Suspend Disbelief

We must suspend our disbelief in order to allow for the possibility that something new can be created.

I can’t remember where I heard or read it, but somewhere in my past someone said that the reason Theater works is because the audience is willing to suspend disbelief. Willing to forget that the people on the stage or the screen are actors, that it is a contrived situation, and accept the premise, at least for a little while, that what they are observing is somehow real.

I was reminded of this when I was writing a different essay on the importance of doing something in a new way in order to get a different result. In the process, creativity is sparked.

You know the saying, “If you always do what you’ve always done then you’ll always get what you’ve always got.” Well, it occurred to me that in order to try something new, we have to suspend our disbelief in our ability to create something. Suspend our disbelief in the possibility of a better outcome. Suspend our belief in a negative outcome if we take a risk.

Negative outcomes such as a result that looks even worse than our previous effort. Negative outcomes such as people laughing at us. Negative outcomes such as an unknown result. (“The devil you know is better than the devil you don’t know.”) The unknown is scary. The unknown is outside of our control. The unknown is Chaos.

(If you grew up watching “Get Smart” like I did, then you might remember that the acronym for the Bad Guys’ organization was KAOS and the acronym for the Good Guys’ organization was CONTROL. Hmmm.)

In order to try something new, we have to suspend our disbelief and believe in the possibility of an outcome other than Chaos or, even more revolutionary, believe in the possibility that Chaos is not bad. At least not as a transitional state. Can we suspend our disbelief in the possibility that the outcome of trying something new can be anything other than anarchy, failure, or ridicule?

If you believe that trying something new will not result in something good, if you do not believe that it could result in something positive, can you suspend your disbelief long enough to give it a try?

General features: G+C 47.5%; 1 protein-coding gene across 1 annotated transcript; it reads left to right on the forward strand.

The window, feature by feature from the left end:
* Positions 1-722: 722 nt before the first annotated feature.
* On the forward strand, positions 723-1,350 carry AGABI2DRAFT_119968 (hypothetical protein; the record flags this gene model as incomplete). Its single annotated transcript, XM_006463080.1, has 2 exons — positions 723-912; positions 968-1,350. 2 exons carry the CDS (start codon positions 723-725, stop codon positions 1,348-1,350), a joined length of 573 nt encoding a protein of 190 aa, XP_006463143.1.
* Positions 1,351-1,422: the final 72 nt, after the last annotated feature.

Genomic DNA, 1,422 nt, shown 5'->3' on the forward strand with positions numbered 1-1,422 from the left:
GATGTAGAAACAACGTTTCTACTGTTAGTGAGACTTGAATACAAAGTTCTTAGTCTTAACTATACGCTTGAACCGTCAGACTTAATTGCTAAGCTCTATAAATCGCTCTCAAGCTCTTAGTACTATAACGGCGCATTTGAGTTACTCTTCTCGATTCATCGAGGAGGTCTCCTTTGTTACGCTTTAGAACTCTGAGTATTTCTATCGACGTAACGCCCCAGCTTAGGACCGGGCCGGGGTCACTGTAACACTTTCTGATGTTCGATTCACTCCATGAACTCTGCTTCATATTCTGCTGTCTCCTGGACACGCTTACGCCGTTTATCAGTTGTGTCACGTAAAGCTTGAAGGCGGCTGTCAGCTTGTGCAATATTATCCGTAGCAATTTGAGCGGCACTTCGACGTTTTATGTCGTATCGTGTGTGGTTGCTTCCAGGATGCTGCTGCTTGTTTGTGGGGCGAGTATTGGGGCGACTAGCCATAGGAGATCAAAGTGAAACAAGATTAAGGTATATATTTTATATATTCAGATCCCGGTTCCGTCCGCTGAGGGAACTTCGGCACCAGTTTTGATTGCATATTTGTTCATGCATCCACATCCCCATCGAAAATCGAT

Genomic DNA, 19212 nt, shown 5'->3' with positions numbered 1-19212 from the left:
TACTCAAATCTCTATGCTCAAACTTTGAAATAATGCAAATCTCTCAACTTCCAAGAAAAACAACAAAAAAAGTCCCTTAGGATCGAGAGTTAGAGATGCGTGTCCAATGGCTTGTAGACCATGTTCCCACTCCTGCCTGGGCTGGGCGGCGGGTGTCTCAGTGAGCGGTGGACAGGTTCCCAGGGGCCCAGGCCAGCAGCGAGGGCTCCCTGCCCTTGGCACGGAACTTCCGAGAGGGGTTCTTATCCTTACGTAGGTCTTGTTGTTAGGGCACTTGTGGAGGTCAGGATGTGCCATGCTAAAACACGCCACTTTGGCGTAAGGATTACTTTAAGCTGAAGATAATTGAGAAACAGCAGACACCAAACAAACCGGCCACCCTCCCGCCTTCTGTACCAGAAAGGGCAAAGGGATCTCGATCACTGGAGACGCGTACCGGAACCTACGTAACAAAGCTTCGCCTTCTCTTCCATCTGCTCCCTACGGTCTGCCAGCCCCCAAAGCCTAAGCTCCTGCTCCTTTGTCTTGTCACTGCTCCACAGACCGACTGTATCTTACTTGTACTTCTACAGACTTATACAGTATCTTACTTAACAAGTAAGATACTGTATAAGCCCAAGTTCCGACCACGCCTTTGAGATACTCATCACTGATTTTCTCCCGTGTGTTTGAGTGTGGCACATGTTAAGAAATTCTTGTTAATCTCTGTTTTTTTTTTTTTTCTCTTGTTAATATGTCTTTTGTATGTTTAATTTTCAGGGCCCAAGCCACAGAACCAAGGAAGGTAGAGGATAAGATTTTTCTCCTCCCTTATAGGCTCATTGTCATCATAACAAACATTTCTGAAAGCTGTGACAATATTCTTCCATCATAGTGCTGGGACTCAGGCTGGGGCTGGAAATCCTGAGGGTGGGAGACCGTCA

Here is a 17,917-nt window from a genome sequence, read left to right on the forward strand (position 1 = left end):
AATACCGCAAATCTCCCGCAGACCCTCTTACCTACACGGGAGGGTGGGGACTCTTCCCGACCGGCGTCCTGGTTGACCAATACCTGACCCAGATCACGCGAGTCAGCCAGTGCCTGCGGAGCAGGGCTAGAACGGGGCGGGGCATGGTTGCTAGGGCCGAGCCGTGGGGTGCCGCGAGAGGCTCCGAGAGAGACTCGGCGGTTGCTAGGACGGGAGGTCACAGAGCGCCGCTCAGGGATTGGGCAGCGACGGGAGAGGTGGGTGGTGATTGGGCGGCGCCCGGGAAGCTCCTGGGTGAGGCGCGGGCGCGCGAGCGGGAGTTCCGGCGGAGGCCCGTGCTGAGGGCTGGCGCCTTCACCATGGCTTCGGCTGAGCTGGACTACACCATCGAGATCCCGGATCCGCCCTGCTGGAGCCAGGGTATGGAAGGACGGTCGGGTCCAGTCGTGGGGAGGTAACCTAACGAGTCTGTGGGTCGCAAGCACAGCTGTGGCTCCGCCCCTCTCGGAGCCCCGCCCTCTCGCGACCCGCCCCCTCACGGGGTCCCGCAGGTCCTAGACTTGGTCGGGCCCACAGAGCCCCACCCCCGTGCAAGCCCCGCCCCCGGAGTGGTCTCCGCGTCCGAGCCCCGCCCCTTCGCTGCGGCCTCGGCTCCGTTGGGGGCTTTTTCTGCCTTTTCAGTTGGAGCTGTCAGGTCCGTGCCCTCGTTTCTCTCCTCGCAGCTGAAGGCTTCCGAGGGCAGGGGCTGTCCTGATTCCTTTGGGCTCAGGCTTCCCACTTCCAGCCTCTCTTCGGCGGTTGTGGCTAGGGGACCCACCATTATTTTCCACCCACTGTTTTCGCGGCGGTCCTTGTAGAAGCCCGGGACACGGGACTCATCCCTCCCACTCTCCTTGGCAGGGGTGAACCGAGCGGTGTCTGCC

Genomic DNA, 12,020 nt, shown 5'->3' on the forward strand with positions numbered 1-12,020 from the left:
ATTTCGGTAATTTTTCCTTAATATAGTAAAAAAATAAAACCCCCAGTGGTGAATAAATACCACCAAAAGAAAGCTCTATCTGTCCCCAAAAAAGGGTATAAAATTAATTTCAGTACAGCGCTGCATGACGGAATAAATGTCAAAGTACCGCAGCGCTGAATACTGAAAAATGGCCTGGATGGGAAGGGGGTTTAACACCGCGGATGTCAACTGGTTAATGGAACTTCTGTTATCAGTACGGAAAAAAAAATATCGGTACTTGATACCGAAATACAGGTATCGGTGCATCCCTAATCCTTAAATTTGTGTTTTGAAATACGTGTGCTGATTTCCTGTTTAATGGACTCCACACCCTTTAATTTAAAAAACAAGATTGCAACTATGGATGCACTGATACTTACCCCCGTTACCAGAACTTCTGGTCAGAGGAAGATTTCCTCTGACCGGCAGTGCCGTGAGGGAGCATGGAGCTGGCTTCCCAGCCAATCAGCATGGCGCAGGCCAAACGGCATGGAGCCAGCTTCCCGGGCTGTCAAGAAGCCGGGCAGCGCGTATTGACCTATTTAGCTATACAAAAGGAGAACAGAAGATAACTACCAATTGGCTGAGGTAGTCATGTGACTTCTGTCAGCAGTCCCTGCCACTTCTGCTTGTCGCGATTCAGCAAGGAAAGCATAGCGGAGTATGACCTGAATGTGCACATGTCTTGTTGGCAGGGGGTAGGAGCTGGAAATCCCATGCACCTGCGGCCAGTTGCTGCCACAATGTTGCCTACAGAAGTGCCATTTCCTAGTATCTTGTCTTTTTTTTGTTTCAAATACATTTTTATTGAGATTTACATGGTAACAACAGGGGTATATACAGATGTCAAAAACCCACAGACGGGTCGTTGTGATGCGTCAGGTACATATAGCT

You do it every time you go to the movies, and the result is that you co-create a different reality, even if only for a short time.

Imagine the possibilities if you were able to apply that in other areas…


Have you ever noticed how seemingly unrelated things connect?

Last week I attended an event in an ongoing series of VisionHolder calls sponsored by Craig and Patricia Neal’s Heartland Circle. This week’s event was an evening with Christina Baldwin and Ann Linnea, co-founders of PeerSpirit, Inc. and co-authors of “The Circle Way: A Leader in Every Chair.” I have enjoyed several of these events in the past year, and this was no exception.

After opening the circle, Ann and Christine spoke about how they began using circles as a forum for teaching and conducting meetings, how they met and began working together, and some of the key facets of circle work. (Maybe “facets” isn’t the right word, since circles don’t have facets. Hmmm. How about points?)

Anyway, some of those points included the idea that the circle is the molecular unit of democratic practice; all members have a voice. They can remove divisions and do not allow differences to divide people. Anger can be expressed, if it is directed to the center where it can just be deposited and not directed across the circle at someone else. And when we focus on the issue we are gathered around today, “the sacred comes into the room.” (I thought this was a particularly moving idea; it was not about religion, but about something “entitled to reverence and respect.”

I was also struck by Christine’s description of how she began using circles in her teaching. She realized that her students were also teaching her and each other, and I was struck by the connection to Paulo Freire’s emphasis on the teaching model of “teacher-student and student-teacher.” (I am re-reading his book, “The Pedagogy of the Oppressed,” for the first time in 30 years, and I am struck by the timeliness – or timelessness – of his thoughts, as well as how he has shaped my thinking.) Connection Number One.

Then on Friday I attended the annual conference of the Bay Area Organization Development Network (BAodn). For the first time the conference did not follow the traditional model with a keynote speaker and pre-defined sessions with expert speakers. Instead, the conference followed the “Open Space” model. There was a facilitator, but there was no set agenda and there were no “expert speakers.”

Instead, we convened in a circle (ah, Connection Number Two) and the facilitator, Lisa Heft, explained to us how the day would proceed. Anyone who had an issue or question they would like to have addressed in a session could come to the center, create a placard, and announce it to the group. They then selected which of three one-hour time slots they wanted their session to be in. When those who had created sessions were done, they were assigned meeting stations to convene their circles. (There it is again.) Then we began the first session and participants went to the session(s) of their choice. Each group was asked for a Note Taker and the notes were turned in at the end to be compiled into a Book of Proceedings that will be distributed to all participants. At the end, after all sessions were complete, the facilitator reconvened the great circle and each person had an opportunity to share a reflection on the day.